Tuesday, March 9, 2010

"All You Ever Think About is Eating"

That statment has been said over and over by my mother and is utterly untrue. I have a mind on my shoulders, a great mind I think, that thinks of, well, everything. Knitting, reading, write, this blog just to name a few and not including my debate on what the postal service should do to help become profitable.
Yes, I like food, particuarlly good food. And I'm just talking about taste. I'm talking about good, hearty, healthy stick-to-your-ribs food that screams comfort and simplicity. I like bagels the way I make them and cookies as well. My chicken and dumpling recipe, I believe, is second to none. It's an instict to think about food especially if it's about those "magical" hours of morning, noon, and evening. What's the crime in giving into instict for once? I guess, in my situation, since I have very little control over what I eat I do tend to think about good food more often then most people do.
In this day and age we do not have to think about food until a hour or less before we eat it. We rely on a third party to feed us as well. That's just scary to leave the decision of what's going in your chicken noodle soup up to the manufactures.
Just a few minutes ago I was face with that statement again from my mother, "All you ever think about is eating." Slying, calmly, I reply to my mother, a smoker, "All you ever think about is smoking." At least my habit provides nutrition and helps my body instead of hurting it. Another smoker, as he examined my Amy's Kitchen Lentil soup, costing $2.50 "At least I enjoy my cigerettes." "Well, I enjoy eating and the process of eating."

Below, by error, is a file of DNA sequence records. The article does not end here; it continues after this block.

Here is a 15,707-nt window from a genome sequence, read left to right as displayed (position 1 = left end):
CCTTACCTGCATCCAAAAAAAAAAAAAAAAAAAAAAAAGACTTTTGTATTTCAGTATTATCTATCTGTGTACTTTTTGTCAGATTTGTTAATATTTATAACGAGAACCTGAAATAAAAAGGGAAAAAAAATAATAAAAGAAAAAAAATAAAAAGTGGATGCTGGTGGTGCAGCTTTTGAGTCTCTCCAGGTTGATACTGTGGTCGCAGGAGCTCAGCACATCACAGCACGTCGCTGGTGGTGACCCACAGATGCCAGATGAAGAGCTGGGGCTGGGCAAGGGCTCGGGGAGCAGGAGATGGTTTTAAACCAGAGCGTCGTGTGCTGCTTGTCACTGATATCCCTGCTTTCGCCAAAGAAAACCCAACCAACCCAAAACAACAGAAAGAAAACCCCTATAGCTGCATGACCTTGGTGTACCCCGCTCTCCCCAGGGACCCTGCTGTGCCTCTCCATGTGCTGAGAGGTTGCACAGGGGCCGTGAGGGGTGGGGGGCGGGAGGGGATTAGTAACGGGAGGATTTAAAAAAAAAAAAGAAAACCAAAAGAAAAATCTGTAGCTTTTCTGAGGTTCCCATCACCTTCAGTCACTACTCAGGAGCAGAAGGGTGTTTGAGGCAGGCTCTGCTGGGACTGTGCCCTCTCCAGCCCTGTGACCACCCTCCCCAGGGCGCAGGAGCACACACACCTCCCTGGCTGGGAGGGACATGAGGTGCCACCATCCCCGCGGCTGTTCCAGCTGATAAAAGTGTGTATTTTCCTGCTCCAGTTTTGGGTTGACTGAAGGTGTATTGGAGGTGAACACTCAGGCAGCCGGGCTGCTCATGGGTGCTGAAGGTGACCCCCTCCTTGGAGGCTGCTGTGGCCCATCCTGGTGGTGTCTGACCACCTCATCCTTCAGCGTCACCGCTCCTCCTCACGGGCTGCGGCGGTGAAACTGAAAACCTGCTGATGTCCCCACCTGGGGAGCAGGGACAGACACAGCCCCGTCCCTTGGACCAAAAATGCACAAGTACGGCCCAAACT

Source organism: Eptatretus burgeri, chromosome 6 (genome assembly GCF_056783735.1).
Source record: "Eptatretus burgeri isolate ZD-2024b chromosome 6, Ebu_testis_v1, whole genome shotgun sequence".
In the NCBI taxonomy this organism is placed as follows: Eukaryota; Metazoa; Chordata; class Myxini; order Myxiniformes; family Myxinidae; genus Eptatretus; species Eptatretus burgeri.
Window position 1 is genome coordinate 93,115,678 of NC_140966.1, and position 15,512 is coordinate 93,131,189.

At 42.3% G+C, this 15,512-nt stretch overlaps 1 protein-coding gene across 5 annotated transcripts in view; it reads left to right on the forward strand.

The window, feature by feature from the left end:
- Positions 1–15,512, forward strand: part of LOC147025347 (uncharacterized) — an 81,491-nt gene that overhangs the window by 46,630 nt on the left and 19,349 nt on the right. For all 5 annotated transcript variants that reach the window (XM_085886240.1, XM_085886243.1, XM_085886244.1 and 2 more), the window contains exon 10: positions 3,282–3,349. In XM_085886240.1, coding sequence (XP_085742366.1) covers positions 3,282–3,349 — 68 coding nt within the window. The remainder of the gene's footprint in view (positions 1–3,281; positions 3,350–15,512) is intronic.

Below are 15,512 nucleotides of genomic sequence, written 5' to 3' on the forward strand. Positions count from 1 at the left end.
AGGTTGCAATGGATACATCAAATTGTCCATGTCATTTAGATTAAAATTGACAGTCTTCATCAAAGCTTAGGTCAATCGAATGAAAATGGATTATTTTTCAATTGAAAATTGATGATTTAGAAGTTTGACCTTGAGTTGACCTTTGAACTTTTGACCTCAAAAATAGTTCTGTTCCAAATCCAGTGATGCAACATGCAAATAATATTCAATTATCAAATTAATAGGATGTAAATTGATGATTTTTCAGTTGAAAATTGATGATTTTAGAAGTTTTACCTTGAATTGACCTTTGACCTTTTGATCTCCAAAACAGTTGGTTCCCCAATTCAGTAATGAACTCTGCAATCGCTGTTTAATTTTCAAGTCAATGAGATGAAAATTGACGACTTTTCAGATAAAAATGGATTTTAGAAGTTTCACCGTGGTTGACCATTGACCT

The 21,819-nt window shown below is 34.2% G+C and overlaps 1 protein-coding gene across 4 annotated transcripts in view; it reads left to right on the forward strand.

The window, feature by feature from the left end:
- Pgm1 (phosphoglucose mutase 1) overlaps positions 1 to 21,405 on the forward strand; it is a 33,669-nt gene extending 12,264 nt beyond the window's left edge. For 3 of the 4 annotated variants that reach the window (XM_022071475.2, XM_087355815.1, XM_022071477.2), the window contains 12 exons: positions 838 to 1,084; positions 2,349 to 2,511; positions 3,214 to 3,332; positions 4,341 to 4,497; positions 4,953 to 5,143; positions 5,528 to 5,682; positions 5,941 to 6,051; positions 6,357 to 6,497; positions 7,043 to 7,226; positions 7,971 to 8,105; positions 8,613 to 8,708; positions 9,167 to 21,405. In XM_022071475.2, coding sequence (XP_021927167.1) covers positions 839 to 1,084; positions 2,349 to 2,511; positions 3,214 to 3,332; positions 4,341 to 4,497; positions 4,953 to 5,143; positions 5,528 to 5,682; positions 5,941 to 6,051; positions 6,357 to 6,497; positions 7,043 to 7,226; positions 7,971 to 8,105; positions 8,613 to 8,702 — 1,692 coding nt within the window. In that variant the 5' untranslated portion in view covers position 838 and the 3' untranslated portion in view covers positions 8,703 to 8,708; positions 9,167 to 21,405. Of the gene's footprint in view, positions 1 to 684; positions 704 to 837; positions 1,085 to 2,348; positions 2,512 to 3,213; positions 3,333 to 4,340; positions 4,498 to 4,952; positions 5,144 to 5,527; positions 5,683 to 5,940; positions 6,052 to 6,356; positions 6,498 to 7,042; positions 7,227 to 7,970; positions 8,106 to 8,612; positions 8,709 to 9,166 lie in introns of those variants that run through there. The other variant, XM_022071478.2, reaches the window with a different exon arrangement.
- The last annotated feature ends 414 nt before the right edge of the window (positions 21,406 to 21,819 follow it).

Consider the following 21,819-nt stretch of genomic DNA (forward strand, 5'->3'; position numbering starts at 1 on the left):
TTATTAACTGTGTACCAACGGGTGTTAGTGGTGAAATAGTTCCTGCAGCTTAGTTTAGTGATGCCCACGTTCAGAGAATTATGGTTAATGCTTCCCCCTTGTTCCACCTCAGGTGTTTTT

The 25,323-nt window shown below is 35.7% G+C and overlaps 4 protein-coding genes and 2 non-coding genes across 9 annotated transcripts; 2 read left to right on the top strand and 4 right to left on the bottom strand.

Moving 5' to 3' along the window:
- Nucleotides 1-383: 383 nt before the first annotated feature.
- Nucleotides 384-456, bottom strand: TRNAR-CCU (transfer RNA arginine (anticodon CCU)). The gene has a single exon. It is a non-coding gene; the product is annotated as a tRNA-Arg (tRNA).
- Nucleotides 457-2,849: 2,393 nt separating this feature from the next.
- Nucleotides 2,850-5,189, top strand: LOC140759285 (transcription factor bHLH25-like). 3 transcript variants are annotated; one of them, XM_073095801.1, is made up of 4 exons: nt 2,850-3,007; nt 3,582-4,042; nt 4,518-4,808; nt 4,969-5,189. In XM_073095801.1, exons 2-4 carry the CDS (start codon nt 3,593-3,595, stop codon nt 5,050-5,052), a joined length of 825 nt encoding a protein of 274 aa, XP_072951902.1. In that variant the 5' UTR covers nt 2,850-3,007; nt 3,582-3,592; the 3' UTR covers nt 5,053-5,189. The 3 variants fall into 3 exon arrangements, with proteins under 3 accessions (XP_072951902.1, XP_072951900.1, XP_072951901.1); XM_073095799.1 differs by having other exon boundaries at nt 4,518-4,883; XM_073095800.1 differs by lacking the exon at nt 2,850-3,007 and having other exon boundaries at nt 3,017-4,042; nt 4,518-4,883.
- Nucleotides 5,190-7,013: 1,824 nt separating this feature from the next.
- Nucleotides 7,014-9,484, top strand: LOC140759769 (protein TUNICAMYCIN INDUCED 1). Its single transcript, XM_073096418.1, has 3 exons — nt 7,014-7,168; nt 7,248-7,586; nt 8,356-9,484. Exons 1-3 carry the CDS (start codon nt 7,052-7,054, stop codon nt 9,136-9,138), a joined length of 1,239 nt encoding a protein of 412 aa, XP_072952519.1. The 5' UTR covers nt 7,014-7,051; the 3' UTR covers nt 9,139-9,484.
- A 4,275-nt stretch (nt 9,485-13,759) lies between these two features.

The more and more I step away from the "traditional" habits of my fellow consumers, the more I feel, well, strange.


Conny said...

I was checking back to see if anyone had left any advice/comments. I'm thinking no one wants to supercede your mom, which is wise.

Anyway, since you've stated your case above proving that's not all you think about, perhaps you could provide your mom with the same info. I'm one for coming up with the best way to say something AFTER the issue is over, usually the next day. If the subject comes up again, as I'm sure it will, perhaps you could reply with: "That's not true. Why do you think that?" Let her explain. It doesn't have to turn into "well your habits are worse."

In the end, you know that food is not all you are thinking about.

Rachel B. said...

I just don't think anyone has and comments in general since I haven't had comments in a long while. So yay to the first comment in a while.
I'm also one that thinks of better things to say after the situation is over. As for having her explain, well, sometimes she'll just say "because" and I just leave it that. Sometimes that's all the reason mom's need.

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